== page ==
• Print Length: 276 pagesU
  • Publisher: ORENDA BOOKS; None edition (15 Nov. 2018)

About the author 

Born and bred in south London – and not the Somerset village with which he shares a name – West Camel worked as an editor in higher education and business before turning his attention to the arts and publishing. He has worked as a book and arts journalist, and was editor at Dalkey Archive Press, where he edited the Best European Fiction 2015 anthology, before moving to new press Orenda Books just after its launch. He currently combines his work as editor at Orenda Books with writing and editing a wide range of material for various arts organisations, including ghost-writing a New-Adult novel and editing The Riveter magazine for the European Literature Network. He has also written several short scripts, which have been produced in London’s fringe theatres, and was longlisted for the Old Vic’s 12 playwrights project. Attend is his first novel. You can follow West on Twitter @west_camel

Buying links:   Amazon UK 🇬🇧      Amazon US 🇺🇸

My thanks to Karen Sullivan at Orenda books and Anne Cater for my ARC in exchange for an honest review. 

Follow the blog tour……..

**Blog tour** The Murder Of Harriet Monckton by Elizabeth Haynes @Elizjhaynes @MyriadEditions #HarrietMonckton #MustReads

Today I’m over the moon to be on The Murder Of Harriet Monckton by Elizabeth Haynes blog tour. From the award-winning and bestselling author of Into the Darkest Corner comes a delicious Victorian crime novel based on a true story that shocked and fascinated the nation. Before I share my review here’s the book description to pique your interest…..

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On 7th November 1843, Harriet Monckton, 23 years old and a woman of respectable parentage and religious habits, is found murdered in the privy behind the chapel she regularly attended in Bromley, Kent.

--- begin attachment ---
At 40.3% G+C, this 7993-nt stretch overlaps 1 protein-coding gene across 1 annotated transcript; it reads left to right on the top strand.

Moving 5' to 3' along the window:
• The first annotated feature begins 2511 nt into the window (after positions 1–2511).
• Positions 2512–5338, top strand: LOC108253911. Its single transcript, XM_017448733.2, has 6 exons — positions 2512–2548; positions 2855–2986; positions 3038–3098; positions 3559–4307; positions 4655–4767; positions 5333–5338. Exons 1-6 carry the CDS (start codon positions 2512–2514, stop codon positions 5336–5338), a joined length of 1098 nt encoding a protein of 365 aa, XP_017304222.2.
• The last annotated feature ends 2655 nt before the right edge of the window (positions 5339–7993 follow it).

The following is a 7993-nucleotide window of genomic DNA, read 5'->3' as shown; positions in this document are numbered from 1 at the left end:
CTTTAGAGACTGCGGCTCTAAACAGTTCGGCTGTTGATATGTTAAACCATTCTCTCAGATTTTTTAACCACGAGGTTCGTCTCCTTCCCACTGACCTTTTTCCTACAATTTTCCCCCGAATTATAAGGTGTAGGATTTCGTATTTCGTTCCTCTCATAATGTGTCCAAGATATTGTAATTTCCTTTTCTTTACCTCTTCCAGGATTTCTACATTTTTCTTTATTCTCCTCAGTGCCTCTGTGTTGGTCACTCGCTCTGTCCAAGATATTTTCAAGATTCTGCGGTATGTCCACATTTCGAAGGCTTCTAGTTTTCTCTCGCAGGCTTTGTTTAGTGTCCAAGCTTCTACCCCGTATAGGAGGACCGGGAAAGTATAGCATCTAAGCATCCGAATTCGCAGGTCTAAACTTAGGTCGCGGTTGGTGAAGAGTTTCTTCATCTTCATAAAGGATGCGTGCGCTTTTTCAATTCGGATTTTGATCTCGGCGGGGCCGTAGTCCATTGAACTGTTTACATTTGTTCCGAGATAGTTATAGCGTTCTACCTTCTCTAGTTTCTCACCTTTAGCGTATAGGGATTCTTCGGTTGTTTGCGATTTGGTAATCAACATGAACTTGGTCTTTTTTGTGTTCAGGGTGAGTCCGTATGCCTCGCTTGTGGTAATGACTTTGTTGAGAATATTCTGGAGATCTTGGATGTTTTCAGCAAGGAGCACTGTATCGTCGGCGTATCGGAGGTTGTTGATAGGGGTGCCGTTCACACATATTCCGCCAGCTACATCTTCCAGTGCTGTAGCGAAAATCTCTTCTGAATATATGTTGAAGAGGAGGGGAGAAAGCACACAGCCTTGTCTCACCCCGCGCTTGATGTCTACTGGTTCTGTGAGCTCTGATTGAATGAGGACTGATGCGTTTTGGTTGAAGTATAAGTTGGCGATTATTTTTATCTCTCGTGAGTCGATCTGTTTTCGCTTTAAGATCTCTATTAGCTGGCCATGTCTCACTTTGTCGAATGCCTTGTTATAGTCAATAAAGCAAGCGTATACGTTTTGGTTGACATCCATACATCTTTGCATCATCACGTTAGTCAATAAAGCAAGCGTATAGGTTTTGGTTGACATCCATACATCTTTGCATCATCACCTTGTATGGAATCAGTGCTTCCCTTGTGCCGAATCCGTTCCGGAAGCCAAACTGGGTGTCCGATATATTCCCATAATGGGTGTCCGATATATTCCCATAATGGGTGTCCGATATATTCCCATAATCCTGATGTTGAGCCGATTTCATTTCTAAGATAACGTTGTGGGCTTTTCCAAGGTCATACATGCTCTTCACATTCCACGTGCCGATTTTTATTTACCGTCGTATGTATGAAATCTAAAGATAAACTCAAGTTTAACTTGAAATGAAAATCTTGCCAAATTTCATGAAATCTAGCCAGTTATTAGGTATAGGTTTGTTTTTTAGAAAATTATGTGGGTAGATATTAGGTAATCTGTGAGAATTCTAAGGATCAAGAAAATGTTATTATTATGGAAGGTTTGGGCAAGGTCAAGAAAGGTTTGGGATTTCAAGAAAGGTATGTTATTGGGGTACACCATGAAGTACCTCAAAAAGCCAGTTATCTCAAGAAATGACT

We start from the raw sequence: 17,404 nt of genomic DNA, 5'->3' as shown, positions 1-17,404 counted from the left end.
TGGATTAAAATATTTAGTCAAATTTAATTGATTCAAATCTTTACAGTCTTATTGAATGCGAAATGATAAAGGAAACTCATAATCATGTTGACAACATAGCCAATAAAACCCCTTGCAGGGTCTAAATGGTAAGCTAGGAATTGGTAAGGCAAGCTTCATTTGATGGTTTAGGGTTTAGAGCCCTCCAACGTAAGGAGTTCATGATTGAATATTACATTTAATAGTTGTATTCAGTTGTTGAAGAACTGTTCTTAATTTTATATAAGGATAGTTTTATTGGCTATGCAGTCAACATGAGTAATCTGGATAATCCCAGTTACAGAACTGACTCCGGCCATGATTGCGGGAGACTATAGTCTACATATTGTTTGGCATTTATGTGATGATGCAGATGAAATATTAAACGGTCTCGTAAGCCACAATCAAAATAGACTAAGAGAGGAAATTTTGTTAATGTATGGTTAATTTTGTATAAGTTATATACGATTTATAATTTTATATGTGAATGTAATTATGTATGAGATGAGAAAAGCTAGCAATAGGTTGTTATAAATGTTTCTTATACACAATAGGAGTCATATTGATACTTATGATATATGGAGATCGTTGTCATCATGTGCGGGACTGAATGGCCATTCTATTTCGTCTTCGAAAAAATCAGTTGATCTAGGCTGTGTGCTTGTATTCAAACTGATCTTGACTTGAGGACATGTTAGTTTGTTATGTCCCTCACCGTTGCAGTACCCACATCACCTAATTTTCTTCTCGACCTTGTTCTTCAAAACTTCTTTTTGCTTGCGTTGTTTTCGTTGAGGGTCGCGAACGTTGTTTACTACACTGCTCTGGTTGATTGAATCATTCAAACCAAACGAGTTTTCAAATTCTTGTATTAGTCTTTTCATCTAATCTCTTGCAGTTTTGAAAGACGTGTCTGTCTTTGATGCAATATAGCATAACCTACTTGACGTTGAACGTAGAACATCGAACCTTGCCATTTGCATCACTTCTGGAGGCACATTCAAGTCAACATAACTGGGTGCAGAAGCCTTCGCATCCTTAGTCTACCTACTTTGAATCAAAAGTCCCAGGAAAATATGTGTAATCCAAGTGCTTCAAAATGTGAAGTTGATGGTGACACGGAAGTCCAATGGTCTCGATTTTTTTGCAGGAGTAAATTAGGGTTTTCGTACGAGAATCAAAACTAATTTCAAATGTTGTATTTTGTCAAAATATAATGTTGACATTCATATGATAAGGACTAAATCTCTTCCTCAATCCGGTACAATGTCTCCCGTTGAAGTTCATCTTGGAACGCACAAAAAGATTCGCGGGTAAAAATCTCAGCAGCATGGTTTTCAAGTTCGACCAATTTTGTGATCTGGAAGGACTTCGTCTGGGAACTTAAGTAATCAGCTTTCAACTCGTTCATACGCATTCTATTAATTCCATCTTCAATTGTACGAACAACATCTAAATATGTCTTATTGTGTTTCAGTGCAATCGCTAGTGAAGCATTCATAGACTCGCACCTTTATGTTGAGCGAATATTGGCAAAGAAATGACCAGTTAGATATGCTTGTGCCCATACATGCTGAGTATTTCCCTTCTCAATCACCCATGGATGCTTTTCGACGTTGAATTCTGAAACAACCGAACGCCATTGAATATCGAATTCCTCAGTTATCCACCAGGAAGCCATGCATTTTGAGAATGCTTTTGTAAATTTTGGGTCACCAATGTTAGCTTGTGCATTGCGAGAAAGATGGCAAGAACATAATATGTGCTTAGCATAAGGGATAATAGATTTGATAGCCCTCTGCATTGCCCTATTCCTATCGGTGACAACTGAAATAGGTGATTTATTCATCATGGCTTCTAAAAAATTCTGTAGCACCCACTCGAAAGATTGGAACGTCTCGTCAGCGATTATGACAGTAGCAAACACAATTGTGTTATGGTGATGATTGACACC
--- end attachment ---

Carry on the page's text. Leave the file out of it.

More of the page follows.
The community is appalled by her death, apparently as a result of swallowing a fatal dose of prussic acid, and even more so when the surgeon reports that Harriet was around six months pregnant.

Drawing on the coroner’s reports and witness testimonies, Elizabeth Haynes builds a compelling picture of Harriet’s final hours through the eyes of those closest to her and the last people to see her alive. Her fellow teacher and companion, her would-be fiancé, her seducer, her former lover—all are suspects; each has a reason to want her dead.

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I’m convinced I have just read a book that’s definitely going to be on my list of “top reads of 2018”of the year. I’m a huge fan of Elizabeth Haynes writing and I love a good crime thriller,  but until now I’ve always shied away from historical crime fiction I much prefer to read books written in the “here and now”. I’m thrilled that I decided to put my concerns to one side and pick up The Murder Of Harriet Monckton, what a fabulous book it turned out to be. I will never forget Harriet Monckton’s story as it’s based on fact. This novel is not only fascinating and beautifully written, it’s also one of the most compelling books I’ve read EVER.

Harriet was murdered in 1843 in Bromley, England. Elizabeth Haynes stumbled across some documents whilst researching another novel and this is Harriet’s enthralling story. I must applaud Elizabeth Haynes on her meticulous research into Harriet Monckton and Bromley as it was in 1843, as the reader you not only get a sense of time and place, but the claustrophobic feel of a town that has its fair share of narrow minded bigots.